If you mysteriously delete file-a.out then the above solution works well. This suggests a hack: when only one of a or b exist, then the dependencies should be ordered such that missing file appears as output of input.in. A few $(widcard...) s, $(filter...) s, $(filter-out...) s etc., should do the trick. Ugh. –  bobbogo Jan 12 '11 at 20:38
    
P.S. foo-bin will obviously create one of the files first (using microsecond resolution), so you must ensure you have the correct dependency ordering when both files exist. –  bobbogo Jan 12 '11 at 20:41

The trick is to use a pattern rule with multiple targets. In that case make will assume that both targets are created by a single invocation of the command.

all: file-a.out file-b.out
%-a.out %-b.out: input.in
    foo-bin input.in $*-a.out $*-b.out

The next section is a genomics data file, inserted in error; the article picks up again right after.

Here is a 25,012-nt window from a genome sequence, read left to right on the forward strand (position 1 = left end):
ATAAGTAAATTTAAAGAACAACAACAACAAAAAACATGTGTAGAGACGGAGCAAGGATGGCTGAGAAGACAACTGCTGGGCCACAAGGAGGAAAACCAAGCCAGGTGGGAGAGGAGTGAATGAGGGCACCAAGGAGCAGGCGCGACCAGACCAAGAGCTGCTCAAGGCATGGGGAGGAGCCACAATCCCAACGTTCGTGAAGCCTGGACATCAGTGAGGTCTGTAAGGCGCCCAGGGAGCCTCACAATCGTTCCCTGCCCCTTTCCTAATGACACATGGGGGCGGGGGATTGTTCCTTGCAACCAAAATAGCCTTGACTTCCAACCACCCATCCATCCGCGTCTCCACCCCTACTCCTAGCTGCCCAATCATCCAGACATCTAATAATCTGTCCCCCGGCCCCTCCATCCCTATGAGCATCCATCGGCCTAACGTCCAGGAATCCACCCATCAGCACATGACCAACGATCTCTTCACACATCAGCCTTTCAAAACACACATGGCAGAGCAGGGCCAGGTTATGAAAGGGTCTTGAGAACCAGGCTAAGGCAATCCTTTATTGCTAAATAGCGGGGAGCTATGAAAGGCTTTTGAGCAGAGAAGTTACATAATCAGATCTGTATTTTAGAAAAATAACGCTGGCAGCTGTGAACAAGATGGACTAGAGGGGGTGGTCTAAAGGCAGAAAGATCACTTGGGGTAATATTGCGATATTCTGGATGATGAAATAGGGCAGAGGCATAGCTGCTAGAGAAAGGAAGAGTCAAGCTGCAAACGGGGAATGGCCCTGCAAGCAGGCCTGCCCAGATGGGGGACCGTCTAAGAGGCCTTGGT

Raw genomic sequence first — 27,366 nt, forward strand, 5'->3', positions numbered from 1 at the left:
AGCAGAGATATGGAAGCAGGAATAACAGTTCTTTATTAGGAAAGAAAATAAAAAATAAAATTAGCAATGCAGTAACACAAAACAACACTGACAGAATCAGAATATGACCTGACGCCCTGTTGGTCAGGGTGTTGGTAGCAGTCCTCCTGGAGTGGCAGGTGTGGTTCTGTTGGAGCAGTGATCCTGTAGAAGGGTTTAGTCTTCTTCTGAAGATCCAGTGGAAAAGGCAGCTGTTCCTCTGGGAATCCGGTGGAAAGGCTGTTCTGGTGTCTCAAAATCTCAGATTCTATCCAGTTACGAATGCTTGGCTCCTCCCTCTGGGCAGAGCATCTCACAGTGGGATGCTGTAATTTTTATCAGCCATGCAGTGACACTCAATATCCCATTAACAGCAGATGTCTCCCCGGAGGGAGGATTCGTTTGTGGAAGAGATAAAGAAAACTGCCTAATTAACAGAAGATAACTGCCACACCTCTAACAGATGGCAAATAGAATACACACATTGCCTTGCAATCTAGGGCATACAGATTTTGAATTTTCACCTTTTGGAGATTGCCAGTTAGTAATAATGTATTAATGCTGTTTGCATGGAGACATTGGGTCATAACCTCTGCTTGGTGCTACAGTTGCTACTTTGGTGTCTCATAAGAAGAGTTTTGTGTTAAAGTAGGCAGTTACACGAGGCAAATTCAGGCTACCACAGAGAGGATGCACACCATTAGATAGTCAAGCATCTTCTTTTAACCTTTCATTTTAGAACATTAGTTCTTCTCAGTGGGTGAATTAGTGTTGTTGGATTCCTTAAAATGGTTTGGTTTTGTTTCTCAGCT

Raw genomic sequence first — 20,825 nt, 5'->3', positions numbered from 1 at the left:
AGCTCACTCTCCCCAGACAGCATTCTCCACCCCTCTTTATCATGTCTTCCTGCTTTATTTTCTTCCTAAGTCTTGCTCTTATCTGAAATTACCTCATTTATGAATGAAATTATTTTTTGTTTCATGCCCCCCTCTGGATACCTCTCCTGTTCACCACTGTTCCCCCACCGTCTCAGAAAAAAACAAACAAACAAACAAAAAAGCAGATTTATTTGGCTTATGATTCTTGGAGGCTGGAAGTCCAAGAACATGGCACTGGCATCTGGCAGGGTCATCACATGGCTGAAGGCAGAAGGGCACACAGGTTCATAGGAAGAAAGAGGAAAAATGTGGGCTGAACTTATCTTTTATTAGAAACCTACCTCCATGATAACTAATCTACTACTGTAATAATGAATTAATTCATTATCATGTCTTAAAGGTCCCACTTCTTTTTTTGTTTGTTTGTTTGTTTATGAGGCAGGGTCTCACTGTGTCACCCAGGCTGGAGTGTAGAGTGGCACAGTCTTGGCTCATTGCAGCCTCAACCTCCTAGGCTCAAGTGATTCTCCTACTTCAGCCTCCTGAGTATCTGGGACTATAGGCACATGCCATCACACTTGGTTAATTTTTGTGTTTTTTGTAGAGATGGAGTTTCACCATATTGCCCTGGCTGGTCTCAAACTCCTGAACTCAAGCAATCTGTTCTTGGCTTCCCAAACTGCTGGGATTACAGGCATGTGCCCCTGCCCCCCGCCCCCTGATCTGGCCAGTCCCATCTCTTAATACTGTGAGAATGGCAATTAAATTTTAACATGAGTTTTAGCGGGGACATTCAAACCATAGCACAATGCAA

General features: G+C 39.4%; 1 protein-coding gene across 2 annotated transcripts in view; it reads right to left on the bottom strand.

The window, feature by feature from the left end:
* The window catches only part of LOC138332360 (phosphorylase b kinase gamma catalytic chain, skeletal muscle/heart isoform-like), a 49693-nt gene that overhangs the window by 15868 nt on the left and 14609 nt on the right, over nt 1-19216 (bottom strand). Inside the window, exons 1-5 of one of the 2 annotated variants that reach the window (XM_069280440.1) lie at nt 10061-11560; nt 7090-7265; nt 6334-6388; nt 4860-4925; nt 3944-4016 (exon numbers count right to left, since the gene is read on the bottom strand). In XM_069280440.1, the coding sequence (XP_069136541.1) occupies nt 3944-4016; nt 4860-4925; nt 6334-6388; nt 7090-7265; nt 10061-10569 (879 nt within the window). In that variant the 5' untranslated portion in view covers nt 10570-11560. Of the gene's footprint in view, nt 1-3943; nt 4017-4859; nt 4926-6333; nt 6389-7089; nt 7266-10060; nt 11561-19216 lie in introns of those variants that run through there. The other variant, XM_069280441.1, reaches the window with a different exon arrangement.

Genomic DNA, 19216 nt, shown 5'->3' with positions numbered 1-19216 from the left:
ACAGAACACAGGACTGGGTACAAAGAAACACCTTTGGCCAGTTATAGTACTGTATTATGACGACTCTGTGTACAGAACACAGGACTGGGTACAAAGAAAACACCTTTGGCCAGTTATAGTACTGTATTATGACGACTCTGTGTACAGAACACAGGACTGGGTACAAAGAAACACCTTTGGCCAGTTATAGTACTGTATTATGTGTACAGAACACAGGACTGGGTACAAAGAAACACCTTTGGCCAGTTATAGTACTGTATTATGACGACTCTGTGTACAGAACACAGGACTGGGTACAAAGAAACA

This difference in interpretation between pattern rules and normal rules doesn't exactly make sense, but it's useful for cases like this, and it is documented in the manual.

This trick can be used for any number of output files as long as their names have some common substring for the % to match.

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This actually isn't correct. Your rule specifies that files matching these patterns are to be made from input.in using the command specified, but nowhere does it say that they are made simultaneously. If you actually run it in parallel, make will run the same command twice simultaneously. –  makesaurus Jun 25 '10 at 18:32
17  
Please try it before you say it doesn't work ;-) The GNU make manual says: "Pattern rules may have more than one target. Unlike normal rules, this does not act as many different rules with the same prerequisites and commands. If a pattern rule has multiple targets, make knows that the rule's commands are responsible for making all of the targets. The commands are executed only once to make all the targets." gnu.org/software/make/manual/make.html#Pattern-Intro –  slowdog Jun 26 '10 at 14:47